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Purdue Pharma Stops Opioid Marketing, Cuts Pharmaceutical Sales Team By 50 Percent

The drugmaker has come under fire recently for its part in the opioid epidemic in the US, which contributed to the death of 20,000 people in 2016.

Purdue Pharma Stops Opioid Marketing, Cuts Pharmaceutical Sales Team By 50 Percent

By: Sarah Hand, M.Sc.

Posted on: in News | Drug Safety News | Pharmaceutical Marketing News

Purdue Pharma, makers of the popular painkiller OxyContin, has announced that its going to stop marketing their opioid drugs to physicians. The drugmaker has come under fire recently for its part in the opioid epidemic in the US, which contributed to the death of 20,000 people in 2016.

The decision will have a significant effect on pharmaceutical sales staff working for Purdue, of which over 200 will lose their jobs. Purdue will also be informing doctors that salespeople will no longer be visiting clinics to promote the opioid painkillers.

“We have restructured and significantly reduced our commercial operation and will no longer be promoting opioids to prescribers,” the company said in a statement.

Since its approval in 1995, OxyContin has remained a blockbuster drug for Purdue and is the company’s best-selling product. Generic competition and the shift away from prescribing highly-addictive opioids have, however, had a dampening effect on sales of OxyContin.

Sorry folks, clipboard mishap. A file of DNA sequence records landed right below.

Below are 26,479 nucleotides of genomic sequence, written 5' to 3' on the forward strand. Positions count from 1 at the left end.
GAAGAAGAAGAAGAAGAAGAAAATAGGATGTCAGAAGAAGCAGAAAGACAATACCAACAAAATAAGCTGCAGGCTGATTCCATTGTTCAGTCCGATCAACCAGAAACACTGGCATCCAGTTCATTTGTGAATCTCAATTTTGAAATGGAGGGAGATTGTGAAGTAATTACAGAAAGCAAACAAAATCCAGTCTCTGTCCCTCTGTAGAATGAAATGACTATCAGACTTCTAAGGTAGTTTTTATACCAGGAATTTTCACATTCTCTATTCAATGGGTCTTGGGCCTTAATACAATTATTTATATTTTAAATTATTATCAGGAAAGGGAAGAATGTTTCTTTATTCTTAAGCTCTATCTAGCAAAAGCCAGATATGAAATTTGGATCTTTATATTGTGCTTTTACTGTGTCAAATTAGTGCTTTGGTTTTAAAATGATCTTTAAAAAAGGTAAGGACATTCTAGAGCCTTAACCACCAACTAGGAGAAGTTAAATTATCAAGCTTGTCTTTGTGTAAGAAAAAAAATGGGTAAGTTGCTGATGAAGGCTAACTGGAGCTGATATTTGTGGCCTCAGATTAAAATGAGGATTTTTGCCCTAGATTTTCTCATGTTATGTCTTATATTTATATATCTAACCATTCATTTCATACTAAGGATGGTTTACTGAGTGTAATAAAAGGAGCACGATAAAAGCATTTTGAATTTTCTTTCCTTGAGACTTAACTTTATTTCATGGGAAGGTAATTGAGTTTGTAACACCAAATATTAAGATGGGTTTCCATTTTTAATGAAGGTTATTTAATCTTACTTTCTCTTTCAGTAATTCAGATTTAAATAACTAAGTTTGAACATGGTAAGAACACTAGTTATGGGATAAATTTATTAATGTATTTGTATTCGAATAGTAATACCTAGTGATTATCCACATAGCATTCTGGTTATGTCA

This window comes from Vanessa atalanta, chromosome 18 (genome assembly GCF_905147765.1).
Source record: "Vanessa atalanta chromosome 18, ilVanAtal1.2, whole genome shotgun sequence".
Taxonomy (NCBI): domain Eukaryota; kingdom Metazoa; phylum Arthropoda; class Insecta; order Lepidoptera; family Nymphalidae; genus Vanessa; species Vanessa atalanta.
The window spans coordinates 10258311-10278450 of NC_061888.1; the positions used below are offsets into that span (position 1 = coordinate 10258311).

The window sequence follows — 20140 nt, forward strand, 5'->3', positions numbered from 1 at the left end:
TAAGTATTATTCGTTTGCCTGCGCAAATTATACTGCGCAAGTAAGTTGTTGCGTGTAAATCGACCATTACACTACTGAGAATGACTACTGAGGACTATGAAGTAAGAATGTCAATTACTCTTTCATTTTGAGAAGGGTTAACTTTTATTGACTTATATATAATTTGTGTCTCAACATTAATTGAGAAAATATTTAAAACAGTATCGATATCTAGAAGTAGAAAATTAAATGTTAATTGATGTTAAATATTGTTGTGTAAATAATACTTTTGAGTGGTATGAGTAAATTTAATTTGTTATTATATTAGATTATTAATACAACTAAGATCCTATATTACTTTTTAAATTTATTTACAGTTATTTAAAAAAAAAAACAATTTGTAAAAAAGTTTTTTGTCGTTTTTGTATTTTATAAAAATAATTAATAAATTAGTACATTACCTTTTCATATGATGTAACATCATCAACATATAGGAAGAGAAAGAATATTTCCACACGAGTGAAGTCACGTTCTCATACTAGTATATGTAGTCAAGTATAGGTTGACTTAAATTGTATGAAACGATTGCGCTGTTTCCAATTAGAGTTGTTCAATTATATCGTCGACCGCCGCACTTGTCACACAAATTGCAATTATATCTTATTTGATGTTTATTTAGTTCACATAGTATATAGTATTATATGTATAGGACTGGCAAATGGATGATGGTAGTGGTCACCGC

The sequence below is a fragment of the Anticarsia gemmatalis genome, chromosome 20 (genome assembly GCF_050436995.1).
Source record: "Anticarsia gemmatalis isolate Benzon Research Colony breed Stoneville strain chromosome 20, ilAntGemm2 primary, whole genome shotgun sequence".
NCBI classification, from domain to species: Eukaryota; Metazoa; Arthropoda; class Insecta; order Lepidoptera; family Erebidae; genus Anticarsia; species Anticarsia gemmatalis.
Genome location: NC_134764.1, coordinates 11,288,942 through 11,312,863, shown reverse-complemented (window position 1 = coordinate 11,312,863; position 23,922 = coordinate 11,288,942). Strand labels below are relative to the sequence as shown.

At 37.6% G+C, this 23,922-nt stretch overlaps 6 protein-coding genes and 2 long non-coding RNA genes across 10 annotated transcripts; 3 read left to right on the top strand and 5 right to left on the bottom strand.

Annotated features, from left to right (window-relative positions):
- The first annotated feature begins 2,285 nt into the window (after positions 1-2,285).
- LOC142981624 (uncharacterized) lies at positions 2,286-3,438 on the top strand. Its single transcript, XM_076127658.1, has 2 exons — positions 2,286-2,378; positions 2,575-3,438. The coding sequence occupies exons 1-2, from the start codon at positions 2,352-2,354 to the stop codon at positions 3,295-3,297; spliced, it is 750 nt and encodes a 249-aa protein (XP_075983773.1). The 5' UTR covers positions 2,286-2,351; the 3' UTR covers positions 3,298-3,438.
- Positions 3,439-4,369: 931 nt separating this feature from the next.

In 2012, sales of OxyContin totalled $2.8 billion, but this number dropped dramatically to $1.8 billion in 2017.


RELATED: Purdue Pharma Under Investigation for Opioid Painkiller Claims


 

Purdue is currently facing dozens of lawsuits filed by cities and states across the US, including New York, Alabama and Washington. Officials claim that Purdue’s aggressive marketing techniques for OxyContin and their other opioid drugs has played a major part in the prescription drug addiction problem facing the country today.

The company’s 200-person sales team will now focus on promoting Symproic, a drug designed to combat the effects of opioid induced constipation. For its part, Purdue is now trying to change its image as a contributor to the opioid epidemic, to a company involved in finding a solution to the problem.

“The prescription and illicit opioid abuse crisis is a multifaceted public health challenge, and as a manufacturer of prescription opioids, we have a responsibility to join the fight,” says a statement on the drugmaker’s website. “At Purdue we are committed to lead our industry in helping address our nation’s prescription and illicit opioid abuse crisis.”


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